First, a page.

Software Bisque and spherical mirror projection: A review

Written by Paul Bourke
January 2009

The following is the result of an exploration of the "Software Bisque" fulldome products and their handling of projection using a spherical mirror and the warp maps that describe how to distort fisheye images for this projection technique. This is not an endorsement of the products for their intended users but simply a test/evaluation of the fisheye warping. The discussion here relates to capabilities in the "Theatre edition".

The most positive aspect is that they use the standard warp maps as used by the warp-on-the-fly movie player and supported by the custom mesh generator. This means that sites who have gone through the process of creating a precise warp mesh for their configuration can use that directly with both Seeker and SkyX. The tests performed here are in an upright dome, not necessarily the natural choice for astronomy content, but in a way this shows the power of the use of warp maps, that is, the application doesn't need to know anything about the projection hardware and all tools use the same mesh warp configuration file.


The selection of the warp map could not be simpler, see image below. In the tests performed here an HD (1920x1080) projector is used and the dome and screen display are in mirror mode.


Unlike Seeker, SkyX was operated with distinct displays (not mirrored). The control panels on the LCD display and the content fullscreen on the secondary display attached to the projector.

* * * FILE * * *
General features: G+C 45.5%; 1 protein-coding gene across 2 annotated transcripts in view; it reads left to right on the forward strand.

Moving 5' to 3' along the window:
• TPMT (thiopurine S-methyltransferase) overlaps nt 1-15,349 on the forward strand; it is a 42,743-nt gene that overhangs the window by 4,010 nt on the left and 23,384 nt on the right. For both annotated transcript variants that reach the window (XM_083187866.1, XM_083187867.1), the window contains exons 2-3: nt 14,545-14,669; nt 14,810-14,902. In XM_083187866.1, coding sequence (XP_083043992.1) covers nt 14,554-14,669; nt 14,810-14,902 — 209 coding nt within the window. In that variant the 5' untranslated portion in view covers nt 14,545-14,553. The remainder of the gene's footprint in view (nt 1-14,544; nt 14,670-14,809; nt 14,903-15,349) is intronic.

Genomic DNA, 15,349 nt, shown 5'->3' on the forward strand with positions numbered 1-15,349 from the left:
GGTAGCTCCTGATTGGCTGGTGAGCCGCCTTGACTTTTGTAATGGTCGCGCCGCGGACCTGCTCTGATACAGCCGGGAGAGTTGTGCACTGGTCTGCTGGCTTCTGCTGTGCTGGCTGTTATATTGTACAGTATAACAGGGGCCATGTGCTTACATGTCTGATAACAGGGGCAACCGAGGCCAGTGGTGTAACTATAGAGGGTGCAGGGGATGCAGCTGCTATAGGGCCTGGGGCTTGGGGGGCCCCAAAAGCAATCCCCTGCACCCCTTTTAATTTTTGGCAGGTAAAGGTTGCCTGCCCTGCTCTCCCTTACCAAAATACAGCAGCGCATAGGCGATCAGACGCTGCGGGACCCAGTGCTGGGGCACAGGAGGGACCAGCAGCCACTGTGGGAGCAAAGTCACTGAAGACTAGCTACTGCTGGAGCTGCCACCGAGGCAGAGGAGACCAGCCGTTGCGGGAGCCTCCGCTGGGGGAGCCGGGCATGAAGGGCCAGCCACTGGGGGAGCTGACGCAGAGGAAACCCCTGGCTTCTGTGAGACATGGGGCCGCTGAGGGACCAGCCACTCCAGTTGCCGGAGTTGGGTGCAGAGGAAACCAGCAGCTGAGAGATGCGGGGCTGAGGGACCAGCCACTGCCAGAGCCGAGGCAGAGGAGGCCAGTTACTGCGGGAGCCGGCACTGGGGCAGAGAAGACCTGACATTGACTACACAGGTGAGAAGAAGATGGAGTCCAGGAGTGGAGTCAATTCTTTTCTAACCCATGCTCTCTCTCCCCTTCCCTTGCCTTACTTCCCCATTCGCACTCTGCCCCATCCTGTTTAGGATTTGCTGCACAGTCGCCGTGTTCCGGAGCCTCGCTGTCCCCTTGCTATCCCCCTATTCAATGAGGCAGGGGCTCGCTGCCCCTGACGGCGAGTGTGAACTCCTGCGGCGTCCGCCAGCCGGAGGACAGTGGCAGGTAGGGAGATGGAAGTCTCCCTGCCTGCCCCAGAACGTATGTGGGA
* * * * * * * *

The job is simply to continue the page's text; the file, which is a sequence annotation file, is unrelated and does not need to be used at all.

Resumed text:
Notes and Issues

  • The selection of the warp map files expects an extension of ".map". This was an early convention by the author but for various reasons they are now generally called ".data" files. No big deal since the file can easily be duplicated and renamed but perhaps any text file text file should qualify.

  • The distribution provides a truncated fisheye option, of course that and other specialist configurations can also be dealt with warp maps.

  • At the time of writing there seem to be some issues with the particular ATI card being used. This resulted in stars being drawn incorrectly. The problem was not exhibited with the same version of the software on a machine with an nVidia card. The seriousness of this problem is unknown, users may choose to check the status of compatibility with their particular graphics card.

  • I repeat that the upright dome is not necessarily an ideal environment for astronomy content, but one way to address some of the spatial issues is to rotate the horizon by 90 degrees. Unfortunately it seems SkyX only presents one hemisphere, so doing the rotation while possible results in no graphics on the lower half of the iDome. Not an issue for a "standard" planetarium dome, could be an issue for a tilted dome.